This article was originally published in the Caller-Times.
In December, many environmentalists were alarmed when the federal government announced that the monarch butterfly—the state insect of Texas—warrants listing under the Endangered Species Act but that the agency can’t afford to complete the required paperwork. Many farmers and other landowners, however, breathed a sigh of relief because the decision avoided—for now, at least—burdensome regulations that can accompany a federal listing. While the decision will no doubt be controversial, that controversy should not distract from the more important issue of actually conserving and recovering this iconic species, which remains as urgent today as it was before the government’s decision.
The U.S. Fish and Wildlife Service’s decision leaves no doubt that the monarch butterfly is facing serious threats, and, unless significant conservation efforts are undertaken, we could soon lose this iconic species. Once numbering in the hundreds of millions, monarch populations have declined by 90 percent or more in recent decades. The agency predicts a greater than 90 percent chance that, within the next 30 years, further declines could make inevitable the extirpation of the species’ west of the Rockies and a 24 to 46 percent chance of this occurring for the larger, eastern population that migrates through Texas.
Monarchs migrate up to 3,000 miles a year, from their winter habitat in California and central Mexico to summer habitat as far north as Canada. Texas acts as a funnel in this migration, a critical corridor for populations that spread out to cover most of the country in spring and summer.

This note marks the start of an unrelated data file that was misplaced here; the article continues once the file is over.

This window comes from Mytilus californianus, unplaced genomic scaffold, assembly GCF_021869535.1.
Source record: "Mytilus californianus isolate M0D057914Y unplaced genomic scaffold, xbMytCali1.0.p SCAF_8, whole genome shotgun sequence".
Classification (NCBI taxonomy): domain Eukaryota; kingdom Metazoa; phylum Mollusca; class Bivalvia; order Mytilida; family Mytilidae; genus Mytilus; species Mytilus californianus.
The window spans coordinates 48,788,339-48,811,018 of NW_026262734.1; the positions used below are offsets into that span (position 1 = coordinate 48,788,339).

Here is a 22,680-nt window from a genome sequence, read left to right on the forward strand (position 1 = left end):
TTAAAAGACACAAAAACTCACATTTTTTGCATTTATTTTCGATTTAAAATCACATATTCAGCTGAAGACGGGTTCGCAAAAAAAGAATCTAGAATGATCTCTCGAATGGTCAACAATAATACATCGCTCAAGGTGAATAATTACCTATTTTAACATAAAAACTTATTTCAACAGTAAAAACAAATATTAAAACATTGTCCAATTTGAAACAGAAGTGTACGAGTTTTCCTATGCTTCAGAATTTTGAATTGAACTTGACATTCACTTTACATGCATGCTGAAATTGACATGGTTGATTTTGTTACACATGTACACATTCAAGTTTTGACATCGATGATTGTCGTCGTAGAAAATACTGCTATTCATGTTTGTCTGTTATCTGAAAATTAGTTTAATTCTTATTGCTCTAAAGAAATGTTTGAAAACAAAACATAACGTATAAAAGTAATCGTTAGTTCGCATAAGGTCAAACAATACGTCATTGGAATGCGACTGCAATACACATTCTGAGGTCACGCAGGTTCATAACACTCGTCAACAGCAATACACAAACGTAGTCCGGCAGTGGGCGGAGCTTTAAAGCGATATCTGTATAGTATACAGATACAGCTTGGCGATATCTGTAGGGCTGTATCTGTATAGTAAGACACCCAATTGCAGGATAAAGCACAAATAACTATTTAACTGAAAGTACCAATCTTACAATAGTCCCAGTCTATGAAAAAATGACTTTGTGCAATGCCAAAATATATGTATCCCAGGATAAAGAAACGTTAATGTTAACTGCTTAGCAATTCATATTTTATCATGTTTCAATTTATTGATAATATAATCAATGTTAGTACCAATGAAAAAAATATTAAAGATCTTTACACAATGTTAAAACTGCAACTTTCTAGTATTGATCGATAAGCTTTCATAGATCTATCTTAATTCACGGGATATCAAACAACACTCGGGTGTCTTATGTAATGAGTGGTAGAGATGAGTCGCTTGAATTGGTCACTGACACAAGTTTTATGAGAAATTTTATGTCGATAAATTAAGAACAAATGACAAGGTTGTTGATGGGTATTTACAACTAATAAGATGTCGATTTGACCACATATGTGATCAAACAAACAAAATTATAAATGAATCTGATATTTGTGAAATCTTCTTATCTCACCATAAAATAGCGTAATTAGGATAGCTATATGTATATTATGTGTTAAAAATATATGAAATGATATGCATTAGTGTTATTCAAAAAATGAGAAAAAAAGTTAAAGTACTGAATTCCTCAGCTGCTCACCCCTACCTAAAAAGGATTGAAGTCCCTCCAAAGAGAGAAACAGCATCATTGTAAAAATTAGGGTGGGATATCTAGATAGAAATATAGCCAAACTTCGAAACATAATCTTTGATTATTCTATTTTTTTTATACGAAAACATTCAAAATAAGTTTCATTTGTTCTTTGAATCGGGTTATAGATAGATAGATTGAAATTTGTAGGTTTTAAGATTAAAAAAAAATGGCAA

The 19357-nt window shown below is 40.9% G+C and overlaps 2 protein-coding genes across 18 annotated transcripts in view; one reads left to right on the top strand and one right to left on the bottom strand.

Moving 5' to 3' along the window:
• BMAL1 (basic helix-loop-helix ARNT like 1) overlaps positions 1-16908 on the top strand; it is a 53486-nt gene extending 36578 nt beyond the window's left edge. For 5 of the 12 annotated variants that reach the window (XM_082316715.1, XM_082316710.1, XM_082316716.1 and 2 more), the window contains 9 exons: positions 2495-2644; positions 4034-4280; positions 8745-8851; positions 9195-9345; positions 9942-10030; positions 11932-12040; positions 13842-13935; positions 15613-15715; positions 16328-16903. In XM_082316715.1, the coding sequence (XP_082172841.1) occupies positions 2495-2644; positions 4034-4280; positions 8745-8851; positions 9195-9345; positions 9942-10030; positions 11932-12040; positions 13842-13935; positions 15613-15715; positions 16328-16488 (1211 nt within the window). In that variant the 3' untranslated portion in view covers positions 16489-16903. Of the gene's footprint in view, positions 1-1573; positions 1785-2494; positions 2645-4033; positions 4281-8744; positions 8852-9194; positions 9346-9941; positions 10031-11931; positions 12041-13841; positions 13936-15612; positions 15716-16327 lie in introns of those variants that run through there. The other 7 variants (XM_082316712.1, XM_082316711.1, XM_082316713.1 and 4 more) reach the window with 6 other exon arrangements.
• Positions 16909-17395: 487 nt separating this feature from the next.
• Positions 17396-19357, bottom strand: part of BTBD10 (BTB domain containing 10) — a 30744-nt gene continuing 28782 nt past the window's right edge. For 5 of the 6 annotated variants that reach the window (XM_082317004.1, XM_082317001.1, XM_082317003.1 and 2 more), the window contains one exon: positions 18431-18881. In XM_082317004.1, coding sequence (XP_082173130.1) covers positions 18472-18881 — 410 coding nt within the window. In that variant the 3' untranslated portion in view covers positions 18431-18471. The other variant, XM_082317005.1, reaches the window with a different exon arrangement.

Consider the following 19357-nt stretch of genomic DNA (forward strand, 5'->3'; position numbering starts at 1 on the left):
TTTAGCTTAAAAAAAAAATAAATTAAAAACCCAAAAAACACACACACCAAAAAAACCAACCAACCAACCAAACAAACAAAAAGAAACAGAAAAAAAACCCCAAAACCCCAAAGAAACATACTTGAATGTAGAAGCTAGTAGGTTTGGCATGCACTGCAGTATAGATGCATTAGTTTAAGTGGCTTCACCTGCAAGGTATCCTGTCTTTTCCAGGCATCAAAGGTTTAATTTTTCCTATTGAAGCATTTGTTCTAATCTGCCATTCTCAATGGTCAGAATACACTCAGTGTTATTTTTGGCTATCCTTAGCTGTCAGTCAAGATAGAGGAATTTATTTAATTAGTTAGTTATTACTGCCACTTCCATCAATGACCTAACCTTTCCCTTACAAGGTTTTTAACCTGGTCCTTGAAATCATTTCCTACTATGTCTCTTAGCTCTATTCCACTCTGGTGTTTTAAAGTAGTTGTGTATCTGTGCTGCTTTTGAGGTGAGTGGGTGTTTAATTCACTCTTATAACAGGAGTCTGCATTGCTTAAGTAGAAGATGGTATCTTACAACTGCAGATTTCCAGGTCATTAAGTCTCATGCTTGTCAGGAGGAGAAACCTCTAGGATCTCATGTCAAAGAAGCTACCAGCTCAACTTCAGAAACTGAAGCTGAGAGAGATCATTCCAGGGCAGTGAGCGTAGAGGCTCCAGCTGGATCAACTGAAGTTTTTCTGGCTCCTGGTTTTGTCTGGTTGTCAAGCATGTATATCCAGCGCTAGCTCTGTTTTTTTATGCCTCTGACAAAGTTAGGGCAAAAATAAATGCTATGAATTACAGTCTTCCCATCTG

The primary threat to the monarch is loss of habitat, especially removal of milkweed—the only plant on which monarchs lay eggs and caterpillars feed. Because of the monarch’s long migration, its recovery will require one of the most significant, wide-ranging conservation actions in recent memory. It is not enough to restore habitat in one area or region; pockets of habitat are required throughout the species’ huge range.
While the monarch’s plight is cause for alarm, that the species has not been formally listed may not be. This is because the Endangered Species Act is not well designed to encourage the sort of proactive conservation effort the monarch requires.
Instead, the statute’s primary mechanisms are punitive. They impose heavy burdens on land where a protected species or its habitat are found. In the case of the monarch, a listing could, in effect, penalize landowners for conserving or restoring milkweed. Studies have shown that, while the statute can encourage habitat conservation and restoration on federal land, it is more likely to produce the opposite results on private land, due to these perverse incentives.
While these regulatory consequences have been put off for now, this is no reason for states, farmers and other landowners, and conservation groups to relax. The need for innovative solutions to conserve and recover the monarch is as urgent today as it was last week. Indeed, the U.S. Fish and Wildlife Service predicts it will list the species within four years, leaving little time to develop conservation efforts for the species before federal regulations—and the conflict they incite—may kick in.
Fortunately, significant conservation efforts are already underway and more could be encouraged with the proper incentives. States and industry have begun managing roadsides, transmission corridors, and other areas to promote pollinator habitat. Conservation groups have developed programs to compensate farmers for planting milkweed as cover crops and in unproductive areas. And several groups provide free milkweed to homeowners willing to provide habitat in yards and gardens. (Somewhat unique for an endangered or threatened species, nearly a third of the monarch’s habitat could be provided in urban and suburban areas.)
The key to recovering the monarch, as with many species, is to reward private landowners who conserve and restore habitat, rather than making species and their habitats a liability. While the federal government’s bureaucratic justification for its decision will generate understandable frustration, that should not distract from the more important question of how best to incentivize landowners and others to recover this iconic species.